OMG GMOs no. 2

As I  have been devouring books and articles related to this topic, I have to admit that I am still left feeling confused and often overwhelmed.  At the outset, it seems pretty straightforward: either the food we eat is GMO or it isn’t.  I mean, there are only a handfuls of fruit and vegetable crops that are GMOs such as corn, wheat, cotton, papayas and zucchinis.  It would seem super easy to avoid. But it is not… mostly because of one four-letter word: CORN

The truth is that shopping becomes long and tedious and difficult when making a conscious effort to avoid GMOs.  Even when you think you are being super-smart by avoiding the whole GMO thing by buying “organic” you may be smugger than you should be.  Let me give you two examples. First, just because you are buying that can of organic tomato sauce, does not mean that everything in that can of tomato sauce is organic.  Whaaaa?  And really, why are there more than tomatoes in that can!? As my husband always states–really, like, he says this every time we go to the grocery store– “it is so hard to buy real food in this country.” But despite us being devout label readers, labels do not always tell the whole story.

Under the The Organic Foods Production Act of 1990 ( codified in Title  7 of the Code of Federal Regulations) the USDS has more than one category that can be identified as organic in some form.  The unfortunate truth is that if that organic food product does not actually state 100% organic, up to 5% of the ingredients do not have to be organic. And to make things even worse, there is a pretty long list of non-organically derived items that can be in there. (See the actual code, specifically 7 CFR 205.605 and 7 CFR 205.606).  That’s a long list of stuff! This can include those little extras such as pectin and citric acid and dextrose–all products often derived from corn, with a really good chance that it is GM corn.  The problem is that you don’t know, and the label doesn’t have to tell you (unless of course it is labelled 100% organic.)

The non-GMO project also leaves a bit of guessing room, though not quite as much.  Their standard is to allow up to .09% of what they term micro-ingredients that do not have to be evaluated.  See Section A (2) (3) of their standards.  A micro-ingredient is any ingredient that represents less than 0.5% of the product and is not a defining ingredient.  This leaves a lot of room for things such as dextrose, citric acid and other such ingredients which are often corn-based.  As as these additive are considered micro-ingredients (and up to 10 micro-ingredients can be included) and they total less than .09% of the total ingredients, it could be GMO derived and still be verified by the non-GMO project.  Okay, so over 99% non-GMO is pretty stinking good.  And if you learn enough to stay away from those micro-ingredients, then the non-GMO project brand label is a great tool.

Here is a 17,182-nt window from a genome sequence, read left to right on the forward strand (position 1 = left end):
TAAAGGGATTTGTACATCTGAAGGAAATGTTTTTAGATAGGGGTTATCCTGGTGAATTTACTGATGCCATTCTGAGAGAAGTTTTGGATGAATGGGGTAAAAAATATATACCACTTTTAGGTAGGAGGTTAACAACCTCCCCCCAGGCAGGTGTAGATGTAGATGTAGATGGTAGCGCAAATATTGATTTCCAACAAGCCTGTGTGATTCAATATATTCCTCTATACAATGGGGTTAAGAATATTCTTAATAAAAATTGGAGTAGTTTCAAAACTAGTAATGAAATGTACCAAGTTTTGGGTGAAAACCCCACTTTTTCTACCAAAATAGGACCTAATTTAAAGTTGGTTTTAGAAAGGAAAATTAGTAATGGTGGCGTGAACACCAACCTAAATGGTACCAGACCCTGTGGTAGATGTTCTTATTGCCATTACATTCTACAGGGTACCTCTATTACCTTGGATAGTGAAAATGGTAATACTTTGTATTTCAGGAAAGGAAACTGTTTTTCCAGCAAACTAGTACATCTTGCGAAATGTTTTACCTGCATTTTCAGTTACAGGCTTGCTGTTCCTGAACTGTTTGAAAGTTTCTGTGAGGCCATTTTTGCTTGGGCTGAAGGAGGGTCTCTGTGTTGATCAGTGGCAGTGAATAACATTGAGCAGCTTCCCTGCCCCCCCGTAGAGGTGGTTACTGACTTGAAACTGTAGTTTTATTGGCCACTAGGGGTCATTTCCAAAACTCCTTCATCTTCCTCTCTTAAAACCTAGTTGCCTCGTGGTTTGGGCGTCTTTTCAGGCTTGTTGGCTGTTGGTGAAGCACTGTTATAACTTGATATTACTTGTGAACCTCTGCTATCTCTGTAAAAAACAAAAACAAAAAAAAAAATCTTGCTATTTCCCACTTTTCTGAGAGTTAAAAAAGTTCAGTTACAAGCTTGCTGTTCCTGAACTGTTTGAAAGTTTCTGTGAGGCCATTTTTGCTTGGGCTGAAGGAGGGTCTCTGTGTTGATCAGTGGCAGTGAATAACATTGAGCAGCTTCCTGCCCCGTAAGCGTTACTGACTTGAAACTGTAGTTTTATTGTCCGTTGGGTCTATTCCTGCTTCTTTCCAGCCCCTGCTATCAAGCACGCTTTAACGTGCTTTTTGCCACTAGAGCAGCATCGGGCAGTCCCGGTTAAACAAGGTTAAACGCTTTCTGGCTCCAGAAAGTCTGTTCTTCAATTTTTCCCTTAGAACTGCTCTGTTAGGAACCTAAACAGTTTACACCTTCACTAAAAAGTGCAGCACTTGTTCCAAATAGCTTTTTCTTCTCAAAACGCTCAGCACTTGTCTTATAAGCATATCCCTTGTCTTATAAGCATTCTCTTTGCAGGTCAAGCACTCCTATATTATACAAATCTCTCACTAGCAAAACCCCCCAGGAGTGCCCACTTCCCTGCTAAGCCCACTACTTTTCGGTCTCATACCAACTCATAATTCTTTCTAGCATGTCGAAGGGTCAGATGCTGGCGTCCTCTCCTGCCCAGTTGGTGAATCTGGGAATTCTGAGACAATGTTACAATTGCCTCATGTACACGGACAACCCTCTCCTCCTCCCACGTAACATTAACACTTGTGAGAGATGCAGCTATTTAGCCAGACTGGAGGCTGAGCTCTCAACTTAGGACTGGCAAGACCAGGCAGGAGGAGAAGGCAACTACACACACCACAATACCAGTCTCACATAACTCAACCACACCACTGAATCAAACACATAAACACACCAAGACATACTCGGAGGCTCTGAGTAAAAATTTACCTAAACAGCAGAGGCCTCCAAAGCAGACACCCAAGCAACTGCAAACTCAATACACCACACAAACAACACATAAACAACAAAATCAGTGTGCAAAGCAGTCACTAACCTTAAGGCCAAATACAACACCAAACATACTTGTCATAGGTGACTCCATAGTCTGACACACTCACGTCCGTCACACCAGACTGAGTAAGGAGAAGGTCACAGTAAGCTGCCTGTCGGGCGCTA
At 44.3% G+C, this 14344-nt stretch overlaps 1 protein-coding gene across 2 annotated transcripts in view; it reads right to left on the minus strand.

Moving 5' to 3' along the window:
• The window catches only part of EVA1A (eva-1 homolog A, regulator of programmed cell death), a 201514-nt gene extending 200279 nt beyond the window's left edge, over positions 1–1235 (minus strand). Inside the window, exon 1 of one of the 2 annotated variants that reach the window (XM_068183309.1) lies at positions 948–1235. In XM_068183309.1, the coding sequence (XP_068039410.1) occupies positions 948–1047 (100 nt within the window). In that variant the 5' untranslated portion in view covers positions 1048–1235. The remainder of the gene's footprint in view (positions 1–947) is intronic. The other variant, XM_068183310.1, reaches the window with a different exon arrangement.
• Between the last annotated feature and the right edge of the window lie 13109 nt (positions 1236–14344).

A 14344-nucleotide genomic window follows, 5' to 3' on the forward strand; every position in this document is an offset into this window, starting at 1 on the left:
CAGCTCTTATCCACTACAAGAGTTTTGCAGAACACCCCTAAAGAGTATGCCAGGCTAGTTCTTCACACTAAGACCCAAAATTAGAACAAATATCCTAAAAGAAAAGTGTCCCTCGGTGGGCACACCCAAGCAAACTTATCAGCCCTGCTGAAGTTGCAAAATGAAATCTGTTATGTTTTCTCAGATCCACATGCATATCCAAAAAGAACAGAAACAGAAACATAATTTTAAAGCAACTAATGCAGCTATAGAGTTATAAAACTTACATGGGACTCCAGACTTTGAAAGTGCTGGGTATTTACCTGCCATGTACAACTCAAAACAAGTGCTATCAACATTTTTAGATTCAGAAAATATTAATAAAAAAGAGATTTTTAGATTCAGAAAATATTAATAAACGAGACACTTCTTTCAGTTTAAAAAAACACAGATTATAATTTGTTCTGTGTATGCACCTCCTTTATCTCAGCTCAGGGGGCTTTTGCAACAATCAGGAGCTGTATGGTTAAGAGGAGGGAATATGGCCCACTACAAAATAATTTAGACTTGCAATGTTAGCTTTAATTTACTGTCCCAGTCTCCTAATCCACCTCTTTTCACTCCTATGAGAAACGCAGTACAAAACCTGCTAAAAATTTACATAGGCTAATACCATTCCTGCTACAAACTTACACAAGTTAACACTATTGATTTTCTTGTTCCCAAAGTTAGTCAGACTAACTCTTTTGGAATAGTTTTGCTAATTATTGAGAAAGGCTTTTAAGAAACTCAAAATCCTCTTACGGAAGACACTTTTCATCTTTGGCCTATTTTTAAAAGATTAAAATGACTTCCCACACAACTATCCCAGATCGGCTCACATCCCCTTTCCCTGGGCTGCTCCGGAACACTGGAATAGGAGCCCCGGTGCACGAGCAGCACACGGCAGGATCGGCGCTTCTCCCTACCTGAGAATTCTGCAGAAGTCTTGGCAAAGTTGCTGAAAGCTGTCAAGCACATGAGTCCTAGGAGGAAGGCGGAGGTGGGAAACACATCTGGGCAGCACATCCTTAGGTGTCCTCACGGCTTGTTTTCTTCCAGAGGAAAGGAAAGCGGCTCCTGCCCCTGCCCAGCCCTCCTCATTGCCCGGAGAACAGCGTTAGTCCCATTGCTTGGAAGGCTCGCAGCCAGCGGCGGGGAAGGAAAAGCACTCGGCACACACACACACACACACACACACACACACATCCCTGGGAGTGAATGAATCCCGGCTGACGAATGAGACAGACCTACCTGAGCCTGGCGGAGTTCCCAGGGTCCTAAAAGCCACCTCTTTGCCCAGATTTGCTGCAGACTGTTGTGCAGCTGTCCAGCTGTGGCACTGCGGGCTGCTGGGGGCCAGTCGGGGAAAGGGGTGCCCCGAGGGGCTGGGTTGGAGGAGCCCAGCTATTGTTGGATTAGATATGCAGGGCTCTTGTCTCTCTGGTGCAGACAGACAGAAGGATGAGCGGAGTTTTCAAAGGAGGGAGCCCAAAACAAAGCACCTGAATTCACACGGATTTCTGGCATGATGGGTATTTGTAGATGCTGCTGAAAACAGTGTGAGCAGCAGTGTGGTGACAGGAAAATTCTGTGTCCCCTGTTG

As if all this was not confusing enough, the USDA has recently come up with another labeling program entitled the “Process Verified Program.” However, it seems that the program is only designed to verify the claims made by each producer.  So I guess you first have to figure out what the claim is before you can even figure out what the process verification stamp is worth. For more information see this link.

The second example of why avoiding GMOs is very difficult does not have to do with the food.  Even when you think you are avoiding the corn problem by buying something that is 100% organic, you might still encounter problems such as packaging. In 2010, for example, Stonyfield Organic made headlines when it switched many of its products to bio-based packaging.  It touted this change as better for the environment both in the lower energy costs of the product but also in the bio-degradeability of the plastic.  But you know what bio-based probably means? Corn. And that corn is likely GM corn.  Stonyfield admitted that while it encouraged growers to grow non-GM Corn, it could not know that the bio-packaging it purchased was made with non-GM corn.  On top of plastic containers, we also have to consider things such as the glues used to hold packaging together and the plastic windows in boxes, … much of it is corn derived. Luckily the non-GMO project also verifies packaging . Just one more label to look for! Packages are soon going to start looking like the back of a hippy’s VW bus.

Nonetheless, as a consumer, you are left floundering.  Even when you know you do not want to put any money in the pockets of any industry that relies on GM plants, it’s really hard.  This, of course, leads to the conclusion every year that I need to know where my food comes from and I need to buy it locally or grow my own… which leads us to OMG GMOs no. 3 where I finally talk about GMOs and vegetable seeds.

In the meantime, I would love to hear your comments and experiences as you have explored this issue and some of the challenges you have come across in the grocery store.

 

 

 

 

 

 

 

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